– Nenita Pambid, “Anting-Anting: O Kung Bakit Nagtatago sa Loob ng Bato si Bathala”

I grew up listening to stories about anting-antings, sacred amulets that gave the wearer powers and protection. In movies, the actor Ramon Revilla popularized the idea of the anting-anting. I saw the old Ramon Revilla flicks on afternoon TV after coming home from school. There was Nardong Putik, the hoodlum turned folk hero in Revilla’s movies who became invisible when in contact with mud. I remember Kapitan Inggo, Kumakain ng Bala who made snacks of bullets. There were stories that you had to stand underneath a banana blossom (puso ng saging) at night while waiting for it open and eject a droplet of magical juice. The supplicant must catch the droplet in the mouth to receive magical powers.

My grandmother gave me a rosary and told me to keep it close like a sacred amulet. She had an old prayer book bound in black cloth, pages yellowed and smelling of age. And I imagined it to be an object of power, like an ancient book of spells. I took it to school and kept it in my pocket and I imagined it had magic.

In Quiapo, vendors sell amulets beside the Catholic Church. Supplicants touch the statues of saints with their handkerchiefs and rub it on their bodies as a kind of benediction.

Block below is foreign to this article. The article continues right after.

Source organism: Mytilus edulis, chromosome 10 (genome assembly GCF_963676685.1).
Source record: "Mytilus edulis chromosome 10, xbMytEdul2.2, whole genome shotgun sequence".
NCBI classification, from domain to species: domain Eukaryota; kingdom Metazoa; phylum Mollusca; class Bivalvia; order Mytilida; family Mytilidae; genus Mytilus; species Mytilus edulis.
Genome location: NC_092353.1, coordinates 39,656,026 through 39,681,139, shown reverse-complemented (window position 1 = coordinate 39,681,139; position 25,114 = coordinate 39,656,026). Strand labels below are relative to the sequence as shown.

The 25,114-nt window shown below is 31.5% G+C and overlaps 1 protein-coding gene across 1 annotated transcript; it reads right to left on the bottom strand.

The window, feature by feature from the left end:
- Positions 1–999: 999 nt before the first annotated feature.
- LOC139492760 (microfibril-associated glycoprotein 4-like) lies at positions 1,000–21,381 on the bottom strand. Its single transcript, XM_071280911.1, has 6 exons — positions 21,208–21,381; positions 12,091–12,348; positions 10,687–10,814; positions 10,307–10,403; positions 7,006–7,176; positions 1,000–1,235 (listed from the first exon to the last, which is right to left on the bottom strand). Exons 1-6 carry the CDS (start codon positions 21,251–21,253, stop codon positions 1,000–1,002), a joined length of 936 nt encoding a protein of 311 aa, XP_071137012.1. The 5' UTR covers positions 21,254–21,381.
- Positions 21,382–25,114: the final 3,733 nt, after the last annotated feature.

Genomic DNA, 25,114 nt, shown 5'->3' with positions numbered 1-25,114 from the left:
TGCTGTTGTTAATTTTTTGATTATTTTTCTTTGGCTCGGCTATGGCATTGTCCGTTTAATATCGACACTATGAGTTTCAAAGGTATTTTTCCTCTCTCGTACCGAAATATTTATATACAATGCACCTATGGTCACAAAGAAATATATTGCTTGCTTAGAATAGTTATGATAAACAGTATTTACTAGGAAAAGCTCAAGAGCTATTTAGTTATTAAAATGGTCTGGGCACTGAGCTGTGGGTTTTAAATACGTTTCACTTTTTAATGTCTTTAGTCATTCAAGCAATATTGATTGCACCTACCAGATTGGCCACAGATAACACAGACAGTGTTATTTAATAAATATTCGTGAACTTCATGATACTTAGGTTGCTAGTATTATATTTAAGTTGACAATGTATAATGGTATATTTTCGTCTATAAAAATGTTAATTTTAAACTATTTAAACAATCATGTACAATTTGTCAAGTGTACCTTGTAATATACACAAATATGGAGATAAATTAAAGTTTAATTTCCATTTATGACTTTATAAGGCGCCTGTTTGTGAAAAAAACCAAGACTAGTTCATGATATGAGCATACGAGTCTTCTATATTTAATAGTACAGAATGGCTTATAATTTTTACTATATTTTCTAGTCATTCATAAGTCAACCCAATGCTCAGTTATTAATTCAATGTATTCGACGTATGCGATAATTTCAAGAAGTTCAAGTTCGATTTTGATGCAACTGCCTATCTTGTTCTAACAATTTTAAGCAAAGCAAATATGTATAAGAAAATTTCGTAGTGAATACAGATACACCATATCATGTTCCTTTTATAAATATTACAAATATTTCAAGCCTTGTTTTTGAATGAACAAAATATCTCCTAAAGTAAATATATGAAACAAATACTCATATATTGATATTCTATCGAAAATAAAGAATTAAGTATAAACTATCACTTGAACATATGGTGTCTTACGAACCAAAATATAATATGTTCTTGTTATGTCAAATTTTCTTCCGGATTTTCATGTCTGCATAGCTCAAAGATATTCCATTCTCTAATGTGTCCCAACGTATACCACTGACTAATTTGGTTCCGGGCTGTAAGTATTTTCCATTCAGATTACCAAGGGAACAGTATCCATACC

The Filipino revolutionary Macario Sakay famously wore a vest with inscriptions as an anting-anting to ward of danger and harm. It didn’t work though; he was hanged by the Americans.

The idea of magical talismans permeates Filipino popular culture, even in our superheroes. Whereas, American superheroes were born out of science experiments, many Filipino superheroes possess magical objects that grant them powers. The superheroine Darna, who in her civilian guise is a crippled girl named Narda, accesses her powers by swallowing a rock that fell out of the sky. Then there’s Captain Barbell who transforms from his scrawny alter ego by lifting a magic barbell.

In the mythological landscape of the Philippines, it seems you can possess God through objects.

While preparing for my painting “Bathala sa Bato” (24 x 48 in., Acrylic on Canvas), I turned to Nenita Pambid’s book “Anting-Anting: O Kung Bakit Nagtatago sa Loob ng Bato si Bathala”

Scholarly research into anting-antings can be difficult to find. That’s why Pambid’s book is a gem.

Although it could have greatly benefitted from better production values and colored photos, it remains an interesting glimpse into the world of these mysterious amulets.